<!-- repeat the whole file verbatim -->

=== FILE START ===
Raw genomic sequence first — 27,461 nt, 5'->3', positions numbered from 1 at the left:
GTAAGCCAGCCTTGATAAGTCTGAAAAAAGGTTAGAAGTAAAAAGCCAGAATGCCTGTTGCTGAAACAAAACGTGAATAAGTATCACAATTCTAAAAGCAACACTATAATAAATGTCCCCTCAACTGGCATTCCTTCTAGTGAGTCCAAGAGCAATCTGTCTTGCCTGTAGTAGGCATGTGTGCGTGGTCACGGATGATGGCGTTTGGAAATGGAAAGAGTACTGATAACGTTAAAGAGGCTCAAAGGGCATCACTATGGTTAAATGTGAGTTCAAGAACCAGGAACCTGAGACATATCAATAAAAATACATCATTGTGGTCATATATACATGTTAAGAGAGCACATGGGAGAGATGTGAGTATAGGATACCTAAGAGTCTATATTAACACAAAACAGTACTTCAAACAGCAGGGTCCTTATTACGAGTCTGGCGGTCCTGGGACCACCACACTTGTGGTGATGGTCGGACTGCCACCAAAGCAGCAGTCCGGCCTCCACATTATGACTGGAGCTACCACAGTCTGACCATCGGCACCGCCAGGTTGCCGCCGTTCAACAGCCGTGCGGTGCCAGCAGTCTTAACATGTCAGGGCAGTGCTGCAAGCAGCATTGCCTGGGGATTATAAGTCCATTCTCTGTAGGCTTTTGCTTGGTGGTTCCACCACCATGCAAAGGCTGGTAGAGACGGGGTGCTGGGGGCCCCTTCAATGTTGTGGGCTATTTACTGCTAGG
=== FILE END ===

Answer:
Raw genomic sequence first — 27,461 nt, 5'->3', positions numbered from 1 at the left:
GTAAGCCAGCCTTGATAAGTCTGAAAAAAGGTTAGAAGTAAAAAGCCAGAATGCCTGTTGCTGAAACAAAACGTGAATAAGTATCACAATTCTAAAAGCAACACTATAATAAATGTCCCCTCAACTGGCATTCCTTCTAGTGAGTCCAAGAGCAATCTGTCTTGCCTGTAGTAGGCATGTGTGCGTGGTCACGGATGATGGCGTTTGGAAATGGAAAGAGTACTGATAACGTTAAAGAGGCTCAAAGGGCATCACTATGGTTAAATGTGAGTTCAAGAACCAGGAACCTGAGACATATCAATAAAAATACATCATTGTGGTCATATATACATGTTAAGAGAGCACATGGGAGAGATGTGAGTATAGGATACCTAAGAGTCTATATTAACACAAAACAGTACTTCAAACAGCAGGGTCCTTATTACGAGTCTGGCGGTCCTGGGACCACCACACTTGTGGTGATGGTCGGACTGCCACCAAAGCAGCAGTCCGGCCTCCACATTATGACTGGAGCTACCACAGTCTGACCATCGGCACCGCCAGGTTGCCGCCGTTCAACAGCCGTGCGGTGCCAGCAGTCTTAACATGTCAGGGCAGTGCTGCAAGCAGCATTGCCTGGGGATTATAAGTCCATTCTCTGTAGGCTTTTGCTTGGTGGTTCCACCACCATGCAAAGGCTGGTAGAGACGGGGTGCTGGGGGCCCCTTCAATGTTGTGGGCTATTTACTGCTAGG